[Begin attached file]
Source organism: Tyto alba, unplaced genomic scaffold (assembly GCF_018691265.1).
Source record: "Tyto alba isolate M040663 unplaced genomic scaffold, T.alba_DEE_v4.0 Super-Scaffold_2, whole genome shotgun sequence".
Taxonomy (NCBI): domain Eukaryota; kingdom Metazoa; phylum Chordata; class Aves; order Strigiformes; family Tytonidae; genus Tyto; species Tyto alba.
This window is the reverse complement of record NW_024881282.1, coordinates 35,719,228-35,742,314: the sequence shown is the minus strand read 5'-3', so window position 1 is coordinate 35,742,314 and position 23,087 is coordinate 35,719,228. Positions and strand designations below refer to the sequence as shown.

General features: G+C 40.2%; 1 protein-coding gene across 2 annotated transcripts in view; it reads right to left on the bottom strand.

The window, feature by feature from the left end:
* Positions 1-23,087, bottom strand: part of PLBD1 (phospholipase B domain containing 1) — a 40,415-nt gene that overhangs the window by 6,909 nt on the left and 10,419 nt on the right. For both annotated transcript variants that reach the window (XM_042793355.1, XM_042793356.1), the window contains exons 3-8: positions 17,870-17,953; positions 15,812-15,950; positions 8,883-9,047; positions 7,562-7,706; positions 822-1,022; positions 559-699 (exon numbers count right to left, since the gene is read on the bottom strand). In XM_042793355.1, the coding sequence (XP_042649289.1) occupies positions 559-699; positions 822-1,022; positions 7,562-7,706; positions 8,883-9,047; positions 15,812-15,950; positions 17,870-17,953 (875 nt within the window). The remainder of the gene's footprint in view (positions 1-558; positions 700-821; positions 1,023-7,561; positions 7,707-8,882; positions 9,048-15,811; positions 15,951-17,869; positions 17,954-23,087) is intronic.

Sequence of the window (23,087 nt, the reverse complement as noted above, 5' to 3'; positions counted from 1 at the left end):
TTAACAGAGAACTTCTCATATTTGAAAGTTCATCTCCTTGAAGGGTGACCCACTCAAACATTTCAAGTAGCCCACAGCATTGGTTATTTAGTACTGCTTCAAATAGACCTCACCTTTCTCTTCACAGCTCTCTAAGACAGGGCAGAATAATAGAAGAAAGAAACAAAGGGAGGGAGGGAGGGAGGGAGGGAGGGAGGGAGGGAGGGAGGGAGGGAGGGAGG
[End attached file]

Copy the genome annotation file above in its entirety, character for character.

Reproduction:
Source organism: Tyto alba, unplaced genomic scaffold (assembly GCF_018691265.1).
Source record: "Tyto alba isolate M040663 unplaced genomic scaffold, T.alba_DEE_v4.0 Super-Scaffold_2, whole genome shotgun sequence".
Taxonomy (NCBI): domain Eukaryota; kingdom Metazoa; phylum Chordata; class Aves; order Strigiformes; family Tytonidae; genus Tyto; species Tyto alba.
This window is the reverse complement of record NW_024881282.1, coordinates 35,719,228-35,742,314: the sequence shown is the minus strand read 5'-3', so window position 1 is coordinate 35,742,314 and position 23,087 is coordinate 35,719,228. Positions and strand designations below refer to the sequence as shown.

General features: G+C 40.2%; 1 protein-coding gene across 2 annotated transcripts in view; it reads right to left on the bottom strand.

The window, feature by feature from the left end:
* Positions 1-23,087, bottom strand: part of PLBD1 (phospholipase B domain containing 1) — a 40,415-nt gene that overhangs the window by 6,909 nt on the left and 10,419 nt on the right. For both annotated transcript variants that reach the window (XM_042793355.1, XM_042793356.1), the window contains exons 3-8: positions 17,870-17,953; positions 15,812-15,950; positions 8,883-9,047; positions 7,562-7,706; positions 822-1,022; positions 559-699 (exon numbers count right to left, since the gene is read on the bottom strand). In XM_042793355.1, the coding sequence (XP_042649289.1) occupies positions 559-699; positions 822-1,022; positions 7,562-7,706; positions 8,883-9,047; positions 15,812-15,950; positions 17,870-17,953 (875 nt within the window). The remainder of the gene's footprint in view (positions 1-558; positions 700-821; positions 1,023-7,561; positions 7,707-8,882; positions 9,048-15,811; positions 15,951-17,869; positions 17,954-23,087) is intronic.

Sequence of the window (23,087 nt, the reverse complement as noted above, 5' to 3'; positions counted from 1 at the left end):
TTAACAGAGAACTTCTCATATTTGAAAGTTCATCTCCTTGAAGGGTGACCCACTCAAACATTTCAAGTAGCCCACAGCATTGGTTATTTAGTACTGCTTCAAATAGACCTCACCTTTCTCTTCACAGCTCTCTAAGACAGGGCAGAATAATAGAAGAAAGAAACAAAGGGAGGGAGGGAGGGAGGGAGGGAGGGAGGGAGGGAGGGAGGGAGGGAGGGAGG